Systemic sclerosis (SSc) is a complex autoimmune disease interconnecting vasculopathy, autoimmunity, and fibrosis features. A large body of evidence has indicated that the adaptive immune system with autoreactive T cells and autoantibodies produced by B cells plays a central role in SSc pathogenesis (1). In addition, inflammatory cytokines produced by the innate immune cells have been detected in the affected tissues of both the early and late stage of SSc, suggesting a role of innate immunity both at the onset and progression of the disease (26). This notion was recently reinforced by genomic and genetic approaches that have been undertaken to decipher key and conserved pathophysiological pathways within organs across disease forms (79). Apart from genomic approaches, the study of mechanisms governing normal tissue repair has revealed physiological pathways that may be disrupted during SSc as well. The concept of unresolved tissue repair leading to sustained fibrosis has emerged based on a persistent sterile inflammation that converts a self-limited repair response to a non-resolving pathological fibrosis (10, 11). However, the initial events leading to such sterile inflammation remain unclear. Recent data showing that an imbalance in danger-associated molecular pattern (DAMP) release and/or pathogen-recognition receptor (PRR) signaling leads to sustained inflammatory cytokine production by fibroblasts or macrophages may provide the missing link in early events of SSc pathophysiology (11). In addition, plasmacytoid dendritic cell (pDC) activation (12, 13) and type I interferon (IFNα/β, IFN-I) production has also been recently shown to contribute to SSc.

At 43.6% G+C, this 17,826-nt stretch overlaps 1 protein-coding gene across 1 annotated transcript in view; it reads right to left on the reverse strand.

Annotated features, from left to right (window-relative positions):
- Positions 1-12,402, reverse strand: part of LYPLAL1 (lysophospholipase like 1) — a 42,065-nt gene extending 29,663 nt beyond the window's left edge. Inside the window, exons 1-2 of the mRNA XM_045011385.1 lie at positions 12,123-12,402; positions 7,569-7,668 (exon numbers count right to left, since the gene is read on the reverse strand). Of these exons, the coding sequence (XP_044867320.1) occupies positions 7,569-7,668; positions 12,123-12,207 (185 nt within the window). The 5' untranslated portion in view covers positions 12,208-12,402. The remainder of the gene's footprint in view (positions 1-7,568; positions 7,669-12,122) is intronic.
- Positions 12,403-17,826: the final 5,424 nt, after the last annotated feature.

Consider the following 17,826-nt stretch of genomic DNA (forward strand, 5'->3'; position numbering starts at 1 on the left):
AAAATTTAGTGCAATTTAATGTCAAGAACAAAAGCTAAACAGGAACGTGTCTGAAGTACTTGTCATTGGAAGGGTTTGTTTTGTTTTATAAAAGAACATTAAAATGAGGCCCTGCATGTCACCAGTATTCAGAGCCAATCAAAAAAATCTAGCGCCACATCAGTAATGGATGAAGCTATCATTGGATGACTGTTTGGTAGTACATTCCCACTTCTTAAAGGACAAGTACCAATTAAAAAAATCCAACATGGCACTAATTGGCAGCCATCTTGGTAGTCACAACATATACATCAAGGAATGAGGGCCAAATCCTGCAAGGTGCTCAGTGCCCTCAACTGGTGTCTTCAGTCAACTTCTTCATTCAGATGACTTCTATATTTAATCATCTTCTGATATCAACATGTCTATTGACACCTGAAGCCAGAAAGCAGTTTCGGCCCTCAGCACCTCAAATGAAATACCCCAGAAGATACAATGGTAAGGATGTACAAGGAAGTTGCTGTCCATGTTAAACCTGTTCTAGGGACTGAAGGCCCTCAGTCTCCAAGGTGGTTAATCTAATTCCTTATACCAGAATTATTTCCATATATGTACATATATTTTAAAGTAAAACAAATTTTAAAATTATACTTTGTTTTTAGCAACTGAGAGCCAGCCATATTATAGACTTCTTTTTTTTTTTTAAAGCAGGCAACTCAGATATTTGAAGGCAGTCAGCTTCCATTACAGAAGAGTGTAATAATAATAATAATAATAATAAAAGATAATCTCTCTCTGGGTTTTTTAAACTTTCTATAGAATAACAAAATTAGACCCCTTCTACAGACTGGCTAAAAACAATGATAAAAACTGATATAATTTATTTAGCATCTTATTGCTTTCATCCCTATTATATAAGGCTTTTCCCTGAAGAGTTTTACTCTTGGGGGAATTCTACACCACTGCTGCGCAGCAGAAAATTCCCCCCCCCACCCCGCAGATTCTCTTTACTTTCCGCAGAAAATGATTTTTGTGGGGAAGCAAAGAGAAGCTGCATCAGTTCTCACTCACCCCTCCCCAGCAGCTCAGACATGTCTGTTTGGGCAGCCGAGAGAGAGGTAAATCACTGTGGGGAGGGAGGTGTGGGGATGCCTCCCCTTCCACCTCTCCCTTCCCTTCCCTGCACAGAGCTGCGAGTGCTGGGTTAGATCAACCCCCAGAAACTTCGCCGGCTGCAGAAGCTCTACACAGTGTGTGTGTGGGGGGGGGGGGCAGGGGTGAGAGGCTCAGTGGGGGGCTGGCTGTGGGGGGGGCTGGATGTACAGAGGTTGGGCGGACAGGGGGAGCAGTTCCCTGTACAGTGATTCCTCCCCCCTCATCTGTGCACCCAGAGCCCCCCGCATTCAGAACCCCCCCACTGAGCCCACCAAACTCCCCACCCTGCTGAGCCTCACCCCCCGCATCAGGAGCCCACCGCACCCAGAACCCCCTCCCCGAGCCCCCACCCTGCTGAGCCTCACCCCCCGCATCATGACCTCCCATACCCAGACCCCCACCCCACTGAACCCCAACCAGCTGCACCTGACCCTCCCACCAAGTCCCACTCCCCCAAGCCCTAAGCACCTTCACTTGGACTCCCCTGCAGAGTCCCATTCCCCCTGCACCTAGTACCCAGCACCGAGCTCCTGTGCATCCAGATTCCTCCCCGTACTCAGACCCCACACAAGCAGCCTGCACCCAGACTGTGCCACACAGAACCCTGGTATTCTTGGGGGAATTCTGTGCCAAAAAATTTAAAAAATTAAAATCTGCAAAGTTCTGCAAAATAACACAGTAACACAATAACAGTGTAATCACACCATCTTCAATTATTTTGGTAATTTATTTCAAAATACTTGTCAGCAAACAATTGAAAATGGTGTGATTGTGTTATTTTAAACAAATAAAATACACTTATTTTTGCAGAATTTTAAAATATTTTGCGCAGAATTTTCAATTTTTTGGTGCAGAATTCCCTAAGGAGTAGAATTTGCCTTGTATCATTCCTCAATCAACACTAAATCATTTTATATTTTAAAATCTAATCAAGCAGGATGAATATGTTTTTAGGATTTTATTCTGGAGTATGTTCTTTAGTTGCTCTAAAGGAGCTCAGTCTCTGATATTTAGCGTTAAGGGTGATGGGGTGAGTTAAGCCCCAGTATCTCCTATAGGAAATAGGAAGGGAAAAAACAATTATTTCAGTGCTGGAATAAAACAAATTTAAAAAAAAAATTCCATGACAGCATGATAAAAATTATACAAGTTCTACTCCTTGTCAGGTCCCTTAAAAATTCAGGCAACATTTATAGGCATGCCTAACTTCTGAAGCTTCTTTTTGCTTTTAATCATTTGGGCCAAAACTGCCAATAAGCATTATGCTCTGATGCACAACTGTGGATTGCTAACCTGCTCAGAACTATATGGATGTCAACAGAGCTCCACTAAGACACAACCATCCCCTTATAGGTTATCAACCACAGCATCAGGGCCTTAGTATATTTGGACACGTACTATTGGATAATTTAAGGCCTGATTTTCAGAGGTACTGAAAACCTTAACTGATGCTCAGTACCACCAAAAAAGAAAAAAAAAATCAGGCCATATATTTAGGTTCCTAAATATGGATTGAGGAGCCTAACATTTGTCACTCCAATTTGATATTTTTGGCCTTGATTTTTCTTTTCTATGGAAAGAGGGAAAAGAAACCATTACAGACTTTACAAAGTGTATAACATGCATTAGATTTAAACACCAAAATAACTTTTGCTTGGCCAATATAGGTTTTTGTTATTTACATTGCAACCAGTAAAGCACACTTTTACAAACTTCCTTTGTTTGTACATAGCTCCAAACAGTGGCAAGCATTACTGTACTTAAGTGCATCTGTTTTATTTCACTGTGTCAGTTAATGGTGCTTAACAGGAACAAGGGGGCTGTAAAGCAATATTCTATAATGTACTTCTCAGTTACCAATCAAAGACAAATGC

In this review, we focus on recent evidence highlighting the contribution of innate immunity during the course of SSc pathogenesis, primarily at the early stages of disease. We also discuss potential therapeutic options that may modulate innate immune cells or signaling in SSc patients.

What Can be Learned from Genetic Studies on Innate Immune Function During SSc?